Doctor insights on:
Difference Between Crohn's Disease And Ulcerative Colitis
Location for one: It can be difficult to tell between the 2 at times. Location is important. Ulcerative colitis always involves the colon starting with the rectum. Crohns can follow any distribution in the gut and often involves the small intestine, especially the terminal ileum. There are also differences when tissue specimens are viewed under the microscope. There are blood tests which can be helpful too. ...Read moreSee 1 more doctor answer
Inflammatory bowel disease, also known as IBD, is chronic inflammation of the digestive tract. There are two main types of IBD: ulcerative colitis and Crohn's disease. Ulcerative colitis causes continuous inflammation and ulcers in the innermost lining of the colon and the rectum. Crohn's, on the other hand, is non-continuous inflammation that affects all layers of the digestive system in the large and small intestines. Both ulcerative colitis and Crohn's cause diarrhea, pain, ...Read more
Unclear question: If by disparity you mean "the difference between" then: ulcerative colitis affects just the large intestine(colon) and causes bloody diarrhea and abdominal pain. The inflammation is superficial on the bowel lining. Crohns causes deep inflammation through the whole bowel wall and affects anywhere in the GI tract from lips to anus.Symptoms of crohns can be more severe and can cause bowel obstruction. ...Read moreSee 1 more doctor answer
Genes+environment : A combination of genetic predisposion (for example crohn's is more common in ashkenazi jews), life events (eg appendectomy increases one and decreases the other), and environmental influences (eg smoking increases crohn's and decreases severity of uc...). Bet you didn't expect the latter! as knowledge increases more precise factors are identified. ...Read moreSee 1 more doctor answer
Many people in my support forum insist they are suffering from Crohn's disease and ulcerative colitis. I know it's possible, but how likely is it?
Very possible : When people are posting on specialize forums for specific diseases, they are looking for answers. So often they find comfort in knowing that there is a community of people who have the same conditions, and are who are suffering likewise. So that they can support each other, share treatment plans that has worked, share treatment plants that haven't worked, and keep informed of the latest treatments. ...Read moreSee 1 more doctor answer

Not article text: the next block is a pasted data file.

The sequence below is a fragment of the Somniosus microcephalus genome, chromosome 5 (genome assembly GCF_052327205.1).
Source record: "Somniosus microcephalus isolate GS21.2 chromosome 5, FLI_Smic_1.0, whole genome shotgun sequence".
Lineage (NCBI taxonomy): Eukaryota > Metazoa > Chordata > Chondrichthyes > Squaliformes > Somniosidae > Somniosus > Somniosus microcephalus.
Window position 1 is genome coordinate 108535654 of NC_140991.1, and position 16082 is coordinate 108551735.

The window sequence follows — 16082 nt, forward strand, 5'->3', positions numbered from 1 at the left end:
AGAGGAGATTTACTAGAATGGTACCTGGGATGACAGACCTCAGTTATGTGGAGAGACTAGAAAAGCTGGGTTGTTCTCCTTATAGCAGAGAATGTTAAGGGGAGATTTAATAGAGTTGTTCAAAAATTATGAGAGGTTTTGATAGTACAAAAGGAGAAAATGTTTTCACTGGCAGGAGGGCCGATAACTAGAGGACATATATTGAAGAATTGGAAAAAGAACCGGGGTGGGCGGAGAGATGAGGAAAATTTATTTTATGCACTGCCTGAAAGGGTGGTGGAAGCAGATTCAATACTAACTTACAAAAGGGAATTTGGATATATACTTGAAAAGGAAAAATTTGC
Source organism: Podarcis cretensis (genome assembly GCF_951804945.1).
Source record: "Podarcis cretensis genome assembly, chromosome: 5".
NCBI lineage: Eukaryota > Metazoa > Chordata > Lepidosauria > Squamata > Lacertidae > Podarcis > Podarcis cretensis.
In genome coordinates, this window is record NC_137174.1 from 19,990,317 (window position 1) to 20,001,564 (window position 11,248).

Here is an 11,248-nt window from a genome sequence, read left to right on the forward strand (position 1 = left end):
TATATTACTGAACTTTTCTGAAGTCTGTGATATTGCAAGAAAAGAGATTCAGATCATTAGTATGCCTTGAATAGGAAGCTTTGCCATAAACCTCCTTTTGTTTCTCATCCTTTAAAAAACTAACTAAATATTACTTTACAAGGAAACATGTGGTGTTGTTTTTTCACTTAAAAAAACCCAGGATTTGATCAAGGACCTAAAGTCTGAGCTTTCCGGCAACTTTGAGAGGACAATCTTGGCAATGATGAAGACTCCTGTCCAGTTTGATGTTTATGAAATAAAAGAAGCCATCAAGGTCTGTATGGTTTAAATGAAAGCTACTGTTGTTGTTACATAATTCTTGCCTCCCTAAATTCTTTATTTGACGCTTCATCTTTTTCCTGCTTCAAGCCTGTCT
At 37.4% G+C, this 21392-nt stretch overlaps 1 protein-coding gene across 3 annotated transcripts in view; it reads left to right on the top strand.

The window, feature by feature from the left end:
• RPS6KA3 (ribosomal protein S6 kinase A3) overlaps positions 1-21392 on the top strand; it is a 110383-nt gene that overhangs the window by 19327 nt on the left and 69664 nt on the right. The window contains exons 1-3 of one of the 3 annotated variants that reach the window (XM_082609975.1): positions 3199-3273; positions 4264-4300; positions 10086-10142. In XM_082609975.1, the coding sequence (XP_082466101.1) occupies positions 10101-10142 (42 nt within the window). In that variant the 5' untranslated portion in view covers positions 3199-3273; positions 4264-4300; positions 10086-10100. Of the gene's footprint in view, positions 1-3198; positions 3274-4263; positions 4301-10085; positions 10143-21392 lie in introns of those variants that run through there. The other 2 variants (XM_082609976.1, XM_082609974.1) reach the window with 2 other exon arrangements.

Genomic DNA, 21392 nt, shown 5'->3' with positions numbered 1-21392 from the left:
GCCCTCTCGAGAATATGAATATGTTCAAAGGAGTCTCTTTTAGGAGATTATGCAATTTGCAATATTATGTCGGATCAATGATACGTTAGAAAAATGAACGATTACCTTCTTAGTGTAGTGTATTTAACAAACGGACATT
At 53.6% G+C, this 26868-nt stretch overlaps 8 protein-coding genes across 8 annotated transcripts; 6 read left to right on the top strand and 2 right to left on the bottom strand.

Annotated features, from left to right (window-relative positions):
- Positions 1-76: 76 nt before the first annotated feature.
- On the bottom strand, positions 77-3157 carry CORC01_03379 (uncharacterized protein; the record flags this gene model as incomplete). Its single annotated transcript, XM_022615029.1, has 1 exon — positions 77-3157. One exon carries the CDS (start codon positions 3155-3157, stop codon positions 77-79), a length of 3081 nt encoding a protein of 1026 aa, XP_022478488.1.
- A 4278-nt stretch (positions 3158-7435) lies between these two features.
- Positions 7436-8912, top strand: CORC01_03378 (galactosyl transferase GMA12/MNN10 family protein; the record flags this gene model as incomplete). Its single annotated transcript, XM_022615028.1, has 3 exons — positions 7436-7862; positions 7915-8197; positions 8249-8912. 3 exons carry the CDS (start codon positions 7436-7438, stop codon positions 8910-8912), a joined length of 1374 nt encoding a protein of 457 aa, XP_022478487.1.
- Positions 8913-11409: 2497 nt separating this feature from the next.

Somewhat: There are numerous families where there are children and /or grandchildren, cousins, etc. With these diseases. If both parents have ibd, the incidence is around 50% in the kids. Otherwise about 20% of patients will have a first degree relative with ibd. So you do the math! it isn't exactly hereditary, but there a familial incedence. By the way, the kids of colitis patients often have crohn's. ...Read moreSee 2 more doctor answers
UC: Question as to which is more serious, Crohn's or Ulcerative Colitis, misses the point that these are different intensities of disorder along a spectrum of manifestation wherein intestinal smooth muscle function is hyperdynamic due to neurologic autonomic system impingement & over-stimulation. Ulcerative Colitis represents greater intensity of these dysfunctions; involving inflammation & bleeding. ...Read more
Colitis: These two forms of GI disease can sometimes have overlap but also have many areas that they are different. Best to discuss with your GI md and or surgeon to help differentiate and sometimes a repeat colonoscopy or upper endoscopy may be needed along with other test to establish a firm diagnosis. ...Read moreSee 1 more doctor answer
Takes time: It is actually rather common for UC patients to find out they actually have crohns. Maybe up to 10% have this problem. This takes time--maybe even years to fully sort out for some. Many of the medications are useful in both so this is usually not the main issue. Surgical options are different however. Keep having regular discussions with your GI doctor about this ...Read more
Diagnosed with ulcerative colitis, but now i'm worried that i might have Crohn's disease, can't that happen?
Unlikely: Cd can affect any portion of the GI tract from mouth to anus, uc only affects the rectum and large intestine. Cd can extend through the full thickness of the tract lining - creating holes, infection, or connections to adjacent organs, uc is limited to the lining of the colon. Differentiating can be tough when the rectum and colon are affected by cd. A gastroenterologist should be able to help. ...Read more
Ulcerative colitis (ul-sur-uh-tiv koe-lie-tis) is an inflammatory bowel disease (ibd) that causes long-lasting inflammation in part of your digestive tract. Ulcerative colitis usually affects only the innermost lining of your large intestine (colon) and rectum.There's no known cure for ulcerative colitis, but therapies are available that may dramatically reduce the signs ...Read more
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